Scientists conducting aggressive research and trials hope to make Alzheimer's a distant memory
Five years ago, the Obama administration got serious with Alzheimer’s, a disease that according to the Alzheimer’s Association, affects more than 5.4 million Americans and is now the third (up from sixth) leading cause of death in the United States. On January 4, 2011, President Barack Obama signed the National Alzheimer’s Project Act (NAPA) that paved the way for the National Alzheimer’s project, designed by the Secretary of the U.S. Department of Health and Human Services (HHS) to devise plans for treatment, prevention, support, public education, and empowerment. The objective: eliminate Alzheimer’s disease by 2025.
Today those efforts look to be paying off.
Dementia And Stages
Alzheimer’s disease, the most common form of dementia, is a progressive neurodegenerative disorder that causes problems of memory, thinking, and behavior, making it difficult to navigate through life. Alzheimer’s disease accounts for 60 to 80 percent of dementia cases. Though increasing age is a risk factor for Alzheimer’s, it is not limited to old age alone. About five percent of affected individuals are between 40 years old and 50.
Current medication for Alzheimer’s address memory symptoms and cognitive changes. Cholinesterase inhibitors and memantine are two common classes of drugs used to improve cell-to-cell communication and reduce the severity of symptoms. Anti-depressants, anti-anxiety medications, and sleep medicines are also used to reduce the effects of the disease.
All told, about $1 billion is spent each year on medicines like Aricept, Razadyne, Exelon, and Namenda. These drugs are used primarily to ease symptoms of cognitive loss. In general, improvements are modest. Current medications for Alzheimer’s may slow mental decline for a limited time during the early stages of the disease, but do not stop the eventual downward spiral.
Western Medicine doesn’t have a cure or adequate treatment for Alzheimer’s disease, according to Dr. Joseph Mercola, an alternative medicine proponent. Most treatment plans at best can only focus on adequate patient care to reduce the disease’s harmful effects and delay the onset of symptoms.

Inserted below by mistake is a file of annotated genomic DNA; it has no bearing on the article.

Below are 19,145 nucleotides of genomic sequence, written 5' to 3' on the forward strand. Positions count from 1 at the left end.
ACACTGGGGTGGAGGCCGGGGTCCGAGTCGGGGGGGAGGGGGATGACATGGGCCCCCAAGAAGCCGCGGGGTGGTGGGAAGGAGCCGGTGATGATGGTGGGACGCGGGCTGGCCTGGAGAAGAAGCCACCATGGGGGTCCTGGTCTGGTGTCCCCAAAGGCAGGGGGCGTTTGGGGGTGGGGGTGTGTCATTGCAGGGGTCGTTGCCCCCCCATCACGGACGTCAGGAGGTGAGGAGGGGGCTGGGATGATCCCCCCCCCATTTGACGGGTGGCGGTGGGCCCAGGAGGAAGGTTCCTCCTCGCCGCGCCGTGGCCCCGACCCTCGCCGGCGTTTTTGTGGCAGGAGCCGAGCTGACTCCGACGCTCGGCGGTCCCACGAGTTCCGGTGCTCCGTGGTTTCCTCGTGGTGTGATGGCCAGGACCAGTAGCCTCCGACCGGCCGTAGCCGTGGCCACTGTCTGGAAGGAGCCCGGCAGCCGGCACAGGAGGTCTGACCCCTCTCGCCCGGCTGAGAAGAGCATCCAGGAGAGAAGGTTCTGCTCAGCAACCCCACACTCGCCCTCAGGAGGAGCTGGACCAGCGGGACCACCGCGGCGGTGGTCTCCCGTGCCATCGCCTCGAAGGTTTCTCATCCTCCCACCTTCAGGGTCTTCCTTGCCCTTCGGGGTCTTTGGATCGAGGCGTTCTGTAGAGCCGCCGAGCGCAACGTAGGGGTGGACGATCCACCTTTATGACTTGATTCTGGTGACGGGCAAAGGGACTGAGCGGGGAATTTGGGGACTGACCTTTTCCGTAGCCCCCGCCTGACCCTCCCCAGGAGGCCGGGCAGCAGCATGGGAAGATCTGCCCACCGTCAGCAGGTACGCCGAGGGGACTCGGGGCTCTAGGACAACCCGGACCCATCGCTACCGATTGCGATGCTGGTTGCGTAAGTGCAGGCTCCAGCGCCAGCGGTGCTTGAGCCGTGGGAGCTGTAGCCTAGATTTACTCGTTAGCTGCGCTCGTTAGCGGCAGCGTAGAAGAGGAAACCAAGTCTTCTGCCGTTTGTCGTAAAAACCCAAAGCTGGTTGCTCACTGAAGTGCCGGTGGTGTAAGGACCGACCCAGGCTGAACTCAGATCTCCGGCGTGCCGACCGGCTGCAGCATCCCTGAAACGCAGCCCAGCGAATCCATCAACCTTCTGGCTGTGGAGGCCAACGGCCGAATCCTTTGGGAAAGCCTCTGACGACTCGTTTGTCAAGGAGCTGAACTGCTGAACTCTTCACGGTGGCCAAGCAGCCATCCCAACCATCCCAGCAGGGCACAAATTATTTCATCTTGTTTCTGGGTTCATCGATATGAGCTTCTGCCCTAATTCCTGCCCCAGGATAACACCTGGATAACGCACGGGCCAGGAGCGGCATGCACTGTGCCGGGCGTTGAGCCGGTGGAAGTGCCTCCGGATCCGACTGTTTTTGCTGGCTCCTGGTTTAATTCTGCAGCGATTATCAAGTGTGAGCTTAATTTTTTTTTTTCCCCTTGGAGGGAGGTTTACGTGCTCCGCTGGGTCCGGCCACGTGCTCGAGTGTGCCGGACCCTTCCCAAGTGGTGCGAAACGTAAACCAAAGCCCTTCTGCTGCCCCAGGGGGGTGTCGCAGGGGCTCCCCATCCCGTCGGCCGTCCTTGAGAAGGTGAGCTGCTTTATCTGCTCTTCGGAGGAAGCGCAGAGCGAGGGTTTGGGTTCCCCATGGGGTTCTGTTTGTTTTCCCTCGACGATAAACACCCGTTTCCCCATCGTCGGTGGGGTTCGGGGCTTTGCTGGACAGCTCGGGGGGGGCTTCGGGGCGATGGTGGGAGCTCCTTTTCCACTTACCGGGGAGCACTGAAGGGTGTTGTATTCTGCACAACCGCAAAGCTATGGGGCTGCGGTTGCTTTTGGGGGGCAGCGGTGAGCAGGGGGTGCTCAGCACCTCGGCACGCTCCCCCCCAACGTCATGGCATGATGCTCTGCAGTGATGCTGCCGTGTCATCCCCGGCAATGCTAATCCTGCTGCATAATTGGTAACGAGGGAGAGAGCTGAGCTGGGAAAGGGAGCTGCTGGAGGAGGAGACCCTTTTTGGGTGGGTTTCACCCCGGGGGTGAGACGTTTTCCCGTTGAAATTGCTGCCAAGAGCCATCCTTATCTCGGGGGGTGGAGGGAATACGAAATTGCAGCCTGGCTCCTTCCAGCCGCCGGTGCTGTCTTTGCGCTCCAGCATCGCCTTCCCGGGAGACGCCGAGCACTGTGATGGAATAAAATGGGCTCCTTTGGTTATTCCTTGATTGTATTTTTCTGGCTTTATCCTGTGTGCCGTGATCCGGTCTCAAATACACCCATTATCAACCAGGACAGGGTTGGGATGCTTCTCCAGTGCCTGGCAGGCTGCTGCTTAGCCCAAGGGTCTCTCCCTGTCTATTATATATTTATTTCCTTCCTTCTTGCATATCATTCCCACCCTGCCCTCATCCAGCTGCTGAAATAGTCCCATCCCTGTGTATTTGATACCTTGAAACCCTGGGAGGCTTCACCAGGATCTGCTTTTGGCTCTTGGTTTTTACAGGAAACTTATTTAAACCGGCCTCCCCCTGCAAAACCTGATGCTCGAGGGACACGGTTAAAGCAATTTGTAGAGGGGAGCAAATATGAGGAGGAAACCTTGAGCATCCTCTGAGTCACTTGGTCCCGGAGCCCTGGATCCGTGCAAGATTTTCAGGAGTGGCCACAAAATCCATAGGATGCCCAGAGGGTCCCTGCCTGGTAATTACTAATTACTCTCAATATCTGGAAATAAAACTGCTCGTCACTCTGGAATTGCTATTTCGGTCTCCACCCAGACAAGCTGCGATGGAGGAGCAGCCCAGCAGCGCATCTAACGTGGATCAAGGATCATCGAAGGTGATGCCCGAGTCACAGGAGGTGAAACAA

Looking For Gene Mutations Early
One of the most promising projects is the Dominantly Inherited Alzheimer’s Network (DIAN), funded by the National Institute on Aging, which focuses research on the role of gene mutation in Alzheimer’s. According to early results, DIAN participants who had the gene that guarantees onset of the disease, showed evidence of chemical changes in the brain, even before showing signs of any symptoms. This is a key finding that indicates brain chemistry changes as many as 10 years before the first detectable memory and cognitive impairment symptoms. What it suggests is that there could be a significant window of time to intervene with therapies that might halt the brain changes before they affect memory and day-to-day functioning.
The Alzheimer’s Association granted the DIAN study $4.2 million in research funds to carry out clinical drug trials to determine a pharmacological effect on the biological markers of Alzheimer’s.
In addition, the U.S. government in 2012 allocated $16 million toward the study of drug therapy. The five-year trial project has been studying critical information about memory decline and brain changes.